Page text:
Among the forms of communication through which states conduct their relations is the tacit exchange of messages, or "signalling." For example, when state A temporarily recalls its ambassador from state B, established norms which are used by the international community to interpret signals lead state B to see the act as a message of A's displeasure at the current course of their relationship. Similar interpretive norms are used to ascribe increasing seriousness to the complete withdrawal of an ambassador, and finally to the rupture of diplomatic relations. In the years preceding the Falklands War of 1982, the United Kingdom and Argentina exchanged signals concerning their dispute over the legal status of the Falkland Islands. Generally accepted interpretive norms indicate that British signals conveyed an animus derelinquendi-a willingness to abandon-with respect to the Falklands, while Argentine signals conveyed increasing Argentine authority over the islands. Argentina relied to some extent upon the British signals to calculate that the United Kingdom would not attempt a reoccupation of the islands after their occupation by Argentina. The Argentine estimate of British intentions proved incorrect, and the result of that misinterpretation was a costly war and the fall of the Argentine government.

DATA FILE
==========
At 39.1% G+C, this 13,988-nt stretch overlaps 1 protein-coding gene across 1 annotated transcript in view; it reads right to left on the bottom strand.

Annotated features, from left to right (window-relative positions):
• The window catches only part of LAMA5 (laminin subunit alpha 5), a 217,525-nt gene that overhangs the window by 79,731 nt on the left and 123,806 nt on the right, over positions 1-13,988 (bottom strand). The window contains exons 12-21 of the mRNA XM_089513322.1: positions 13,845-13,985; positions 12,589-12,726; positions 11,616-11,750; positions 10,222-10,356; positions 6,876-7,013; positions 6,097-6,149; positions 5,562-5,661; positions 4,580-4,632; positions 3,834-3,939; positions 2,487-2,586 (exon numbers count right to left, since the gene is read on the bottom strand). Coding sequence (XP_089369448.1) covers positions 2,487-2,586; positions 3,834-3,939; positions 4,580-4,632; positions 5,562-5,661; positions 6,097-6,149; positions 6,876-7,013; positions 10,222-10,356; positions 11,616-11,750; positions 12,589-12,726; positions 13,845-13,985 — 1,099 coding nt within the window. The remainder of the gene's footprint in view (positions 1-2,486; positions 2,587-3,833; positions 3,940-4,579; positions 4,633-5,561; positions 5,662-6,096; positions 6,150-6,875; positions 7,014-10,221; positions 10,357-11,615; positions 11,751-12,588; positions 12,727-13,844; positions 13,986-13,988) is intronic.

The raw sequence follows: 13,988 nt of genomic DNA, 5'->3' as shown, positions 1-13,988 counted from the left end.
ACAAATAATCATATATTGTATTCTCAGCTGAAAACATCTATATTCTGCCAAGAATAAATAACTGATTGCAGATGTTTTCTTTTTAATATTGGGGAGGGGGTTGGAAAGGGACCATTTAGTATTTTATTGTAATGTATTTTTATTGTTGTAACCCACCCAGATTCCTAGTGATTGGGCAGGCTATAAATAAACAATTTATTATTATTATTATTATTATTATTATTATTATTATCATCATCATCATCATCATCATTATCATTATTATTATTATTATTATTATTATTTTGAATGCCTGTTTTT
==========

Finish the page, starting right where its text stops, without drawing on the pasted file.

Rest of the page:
Michael P. Socarras,
The Argentine Invasion of the Falklands and International Norms of Signalling,
Yale J. Int'l L.
Available at: http://digitalcommons.law.yale.edu/yjil/vol10/iss2/9